(1515) BURIAL CHAMBER near Cromlech

BURIAL CHAMBER (Fig. 50) near Cromlech, and 600 yds. S. of the village of Four Crosses; at 200 ft. above O.D. on the edge of a broad ridge overlooking the valley of the Afon Erch to the E. The monument now consists of a rectangular chamber 4 ft. 6 ins. from N. to S. by 2 ft. 9 ins., its N. and W. sides formed by two large orthostats 5 ft. high, and its S. side by a large slab on edge, 10 ft. long and 4 ft. 6 ins. high. The E. side probably formed the entrance and is partly closed by a stone 3 ft. 6 ins. high, not a supporter. The pentagonal capstone measures approximately 8 ft. 6 ins. N .-S. by 6 ft. 6 ins., and has a maximum thickness of 2 ft. There is now no sign of an original mound, though the dumping of stones from field clearance has produced a slight rise in the ground level in the vicinity of the chamber, but a mound about 20 yds. in diameter and 1 to 2 ft. high was observed in 1938.1

The present condition of the tomb represents a reconstruction carried out in 1936, and probably reproduces the original  form of the chamber fairly accurately. In 1869 the W. supporter was prostrate and the capstone lay partly against it and partly on the ground to the W. By 1900, if not indeed by 1871, the S. supporter had also fallen, and the E. stone was leaning outwards. In 1936 the N. supporter was left untouched, the E. stone was straightened, the W. and S. supporters re-erected, and the capstone replaced on top of the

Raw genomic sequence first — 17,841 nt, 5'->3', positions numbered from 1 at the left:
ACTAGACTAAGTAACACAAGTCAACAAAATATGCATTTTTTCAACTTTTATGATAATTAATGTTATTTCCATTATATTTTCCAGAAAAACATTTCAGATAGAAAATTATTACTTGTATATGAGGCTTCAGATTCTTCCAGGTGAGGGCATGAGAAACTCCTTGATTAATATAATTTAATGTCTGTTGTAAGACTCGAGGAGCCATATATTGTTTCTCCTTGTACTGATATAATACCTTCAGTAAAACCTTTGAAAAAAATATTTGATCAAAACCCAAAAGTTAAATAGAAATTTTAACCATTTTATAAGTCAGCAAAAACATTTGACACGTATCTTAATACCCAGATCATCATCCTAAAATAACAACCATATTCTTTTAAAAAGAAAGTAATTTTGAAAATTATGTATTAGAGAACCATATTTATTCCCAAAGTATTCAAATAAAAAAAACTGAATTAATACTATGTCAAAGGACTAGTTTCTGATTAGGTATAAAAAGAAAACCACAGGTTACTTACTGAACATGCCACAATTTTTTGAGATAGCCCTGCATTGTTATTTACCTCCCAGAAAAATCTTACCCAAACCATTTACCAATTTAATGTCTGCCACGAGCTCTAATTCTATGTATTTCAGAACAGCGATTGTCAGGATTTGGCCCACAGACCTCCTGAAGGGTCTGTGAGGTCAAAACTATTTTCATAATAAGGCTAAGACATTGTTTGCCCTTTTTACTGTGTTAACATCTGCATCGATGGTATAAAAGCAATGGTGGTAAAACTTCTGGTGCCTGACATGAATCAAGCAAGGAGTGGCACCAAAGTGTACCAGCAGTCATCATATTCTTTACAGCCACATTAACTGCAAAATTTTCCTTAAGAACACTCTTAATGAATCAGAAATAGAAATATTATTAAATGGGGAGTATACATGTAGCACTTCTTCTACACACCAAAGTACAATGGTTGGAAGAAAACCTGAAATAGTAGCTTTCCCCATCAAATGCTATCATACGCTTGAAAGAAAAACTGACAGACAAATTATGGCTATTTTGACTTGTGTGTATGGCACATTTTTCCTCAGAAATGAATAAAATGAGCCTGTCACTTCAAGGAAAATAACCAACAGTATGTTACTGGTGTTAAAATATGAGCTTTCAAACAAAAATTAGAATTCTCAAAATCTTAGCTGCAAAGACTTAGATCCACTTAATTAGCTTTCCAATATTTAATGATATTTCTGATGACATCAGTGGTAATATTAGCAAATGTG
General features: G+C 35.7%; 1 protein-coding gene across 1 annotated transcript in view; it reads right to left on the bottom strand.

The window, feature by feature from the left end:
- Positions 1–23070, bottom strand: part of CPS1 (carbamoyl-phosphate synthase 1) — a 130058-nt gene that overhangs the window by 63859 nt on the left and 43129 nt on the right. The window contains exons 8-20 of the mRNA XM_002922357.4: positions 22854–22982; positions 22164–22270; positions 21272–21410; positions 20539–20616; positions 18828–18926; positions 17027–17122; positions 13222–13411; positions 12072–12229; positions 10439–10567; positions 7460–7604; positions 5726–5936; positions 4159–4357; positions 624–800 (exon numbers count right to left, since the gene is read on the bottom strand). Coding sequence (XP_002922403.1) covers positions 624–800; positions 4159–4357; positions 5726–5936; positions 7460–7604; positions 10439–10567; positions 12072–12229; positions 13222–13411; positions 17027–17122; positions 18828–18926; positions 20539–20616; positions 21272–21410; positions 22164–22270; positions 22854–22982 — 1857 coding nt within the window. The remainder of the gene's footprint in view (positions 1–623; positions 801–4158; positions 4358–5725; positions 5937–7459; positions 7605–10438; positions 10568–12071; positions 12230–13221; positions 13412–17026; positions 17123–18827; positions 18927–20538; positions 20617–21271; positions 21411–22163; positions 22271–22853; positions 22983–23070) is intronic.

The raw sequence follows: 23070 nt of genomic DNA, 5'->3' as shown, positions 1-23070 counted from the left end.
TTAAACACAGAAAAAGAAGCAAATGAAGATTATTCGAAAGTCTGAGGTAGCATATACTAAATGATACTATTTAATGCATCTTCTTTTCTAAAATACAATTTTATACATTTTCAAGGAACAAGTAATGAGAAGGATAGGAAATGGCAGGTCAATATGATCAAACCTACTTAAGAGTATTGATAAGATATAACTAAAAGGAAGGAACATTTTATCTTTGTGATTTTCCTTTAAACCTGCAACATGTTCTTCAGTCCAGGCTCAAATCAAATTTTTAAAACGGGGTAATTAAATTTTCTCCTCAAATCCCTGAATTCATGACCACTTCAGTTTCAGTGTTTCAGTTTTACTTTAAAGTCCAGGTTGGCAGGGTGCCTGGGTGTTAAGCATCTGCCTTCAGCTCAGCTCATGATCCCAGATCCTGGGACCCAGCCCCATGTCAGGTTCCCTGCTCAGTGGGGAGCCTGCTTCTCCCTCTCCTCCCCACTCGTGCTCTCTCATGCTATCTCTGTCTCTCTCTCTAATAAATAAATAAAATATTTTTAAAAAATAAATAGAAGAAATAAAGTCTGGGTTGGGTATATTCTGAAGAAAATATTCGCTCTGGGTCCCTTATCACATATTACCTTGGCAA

chamber. A search was made for pottery or bones but nothing
was found.


It is possible that the cromlech had an approach of some kind. Farrington in 1772 mentioned ‘to the north some remains of erected stones visible’,2 and in 1877 attention was drawn to ‘the curious avenue of stones, 138 feet in length by 16 feet in average width, by which it is approached, and some of which appear to have formed at one time smaller cromlechs of their own’.3 There is no sign of these structures at the present day, unless the former reference is to the two standing stones, Nos. 1514 (i) and (ii).
Arch. Camb., 1937, pp. 165-7.

Condition: good; rebuilt and protected by iron railing.
SH 39913849                        18 vii 57                                   33 S.W.

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